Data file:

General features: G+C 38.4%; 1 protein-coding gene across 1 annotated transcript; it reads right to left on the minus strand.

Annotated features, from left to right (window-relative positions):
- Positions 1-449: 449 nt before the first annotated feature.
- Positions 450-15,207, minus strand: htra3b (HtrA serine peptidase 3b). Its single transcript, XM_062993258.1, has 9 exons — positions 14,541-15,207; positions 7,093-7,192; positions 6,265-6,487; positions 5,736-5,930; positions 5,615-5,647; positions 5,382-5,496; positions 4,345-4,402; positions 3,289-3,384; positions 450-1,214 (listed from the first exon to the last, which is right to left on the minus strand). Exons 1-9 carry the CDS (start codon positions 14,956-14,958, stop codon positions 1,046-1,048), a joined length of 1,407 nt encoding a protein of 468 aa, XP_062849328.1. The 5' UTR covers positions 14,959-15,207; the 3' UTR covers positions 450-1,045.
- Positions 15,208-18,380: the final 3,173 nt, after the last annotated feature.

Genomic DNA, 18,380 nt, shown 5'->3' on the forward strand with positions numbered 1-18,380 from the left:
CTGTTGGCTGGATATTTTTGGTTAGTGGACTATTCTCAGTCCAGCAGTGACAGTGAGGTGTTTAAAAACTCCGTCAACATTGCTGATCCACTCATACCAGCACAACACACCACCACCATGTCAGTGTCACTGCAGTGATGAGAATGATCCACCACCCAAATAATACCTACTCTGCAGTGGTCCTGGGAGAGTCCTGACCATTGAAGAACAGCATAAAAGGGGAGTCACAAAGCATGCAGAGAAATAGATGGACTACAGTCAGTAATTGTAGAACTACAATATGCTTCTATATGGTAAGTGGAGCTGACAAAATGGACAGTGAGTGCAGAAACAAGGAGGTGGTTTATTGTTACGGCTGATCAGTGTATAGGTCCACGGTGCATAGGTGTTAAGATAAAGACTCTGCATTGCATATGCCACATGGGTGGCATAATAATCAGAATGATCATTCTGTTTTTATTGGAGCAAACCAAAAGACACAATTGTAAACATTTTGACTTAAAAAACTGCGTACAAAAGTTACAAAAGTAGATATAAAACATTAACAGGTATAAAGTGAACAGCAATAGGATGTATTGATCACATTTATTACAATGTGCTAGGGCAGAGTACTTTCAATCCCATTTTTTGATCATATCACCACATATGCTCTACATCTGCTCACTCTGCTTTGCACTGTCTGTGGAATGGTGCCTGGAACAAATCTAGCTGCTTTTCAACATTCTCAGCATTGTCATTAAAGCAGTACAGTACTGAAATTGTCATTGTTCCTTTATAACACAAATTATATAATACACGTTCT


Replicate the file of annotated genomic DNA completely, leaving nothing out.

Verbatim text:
General features: G+C 38.4%; 1 protein-coding gene across 1 annotated transcript; it reads right to left on the minus strand.

Annotated features, from left to right (window-relative positions):
- Positions 1-449: 449 nt before the first annotated feature.
- Positions 450-15,207, minus strand: htra3b (HtrA serine peptidase 3b). Its single transcript, XM_062993258.1, has 9 exons — positions 14,541-15,207; positions 7,093-7,192; positions 6,265-6,487; positions 5,736-5,930; positions 5,615-5,647; positions 5,382-5,496; positions 4,345-4,402; positions 3,289-3,384; positions 450-1,214 (listed from the first exon to the last, which is right to left on the minus strand). Exons 1-9 carry the CDS (start codon positions 14,956-14,958, stop codon positions 1,046-1,048), a joined length of 1,407 nt encoding a protein of 468 aa, XP_062849328.1. The 5' UTR covers positions 14,959-15,207; the 3' UTR covers positions 450-1,045.
- Positions 15,208-18,380: the final 3,173 nt, after the last annotated feature.

Genomic DNA, 18,380 nt, shown 5'->3' on the forward strand with positions numbered 1-18,380 from the left:
CTGTTGGCTGGATATTTTTGGTTAGTGGACTATTCTCAGTCCAGCAGTGACAGTGAGGTGTTTAAAAACTCCGTCAACATTGCTGATCCACTCATACCAGCACAACACACCACCACCATGTCAGTGTCACTGCAGTGATGAGAATGATCCACCACCCAAATAATACCTACTCTGCAGTGGTCCTGGGAGAGTCCTGACCATTGAAGAACAGCATAAAAGGGGAGTCACAAAGCATGCAGAGAAATAGATGGACTACAGTCAGTAATTGTAGAACTACAATATGCTTCTATATGGTAAGTGGAGCTGACAAAATGGACAGTGAGTGCAGAAACAAGGAGGTGGTTTATTGTTACGGCTGATCAGTGTATAGGTCCACGGTGCATAGGTGTTAAGATAAAGACTCTGCATTGCATATGCCACATGGGTGGCATAATAATCAGAATGATCATTCTGTTTTTATTGGAGCAAACCAAAAGACACAATTGTAAACATTTTGACTTAAAAAACTGCGTACAAAAGTTACAAAAGTAGATATAAAACATTAACAGGTATAAAGTGAACAGCAATAGGATGTATTGATCACATTTATTACAATGTGCTAGGGCAGAGTACTTTCAATCCCATTTTTTGATCATATCACCACATATGCTCTACATCTGCTCACTCTGCTTTGCACTGTCTGTGGAATGGTGCCTGGAACAAATCTAGCTGCTTTTCAACATTCTCAGCATTGTCATTAAAGCAGTACAGTACTGAAATTGTCATTGTTCCTTTATAACACAAATTATATAATACACGTTCT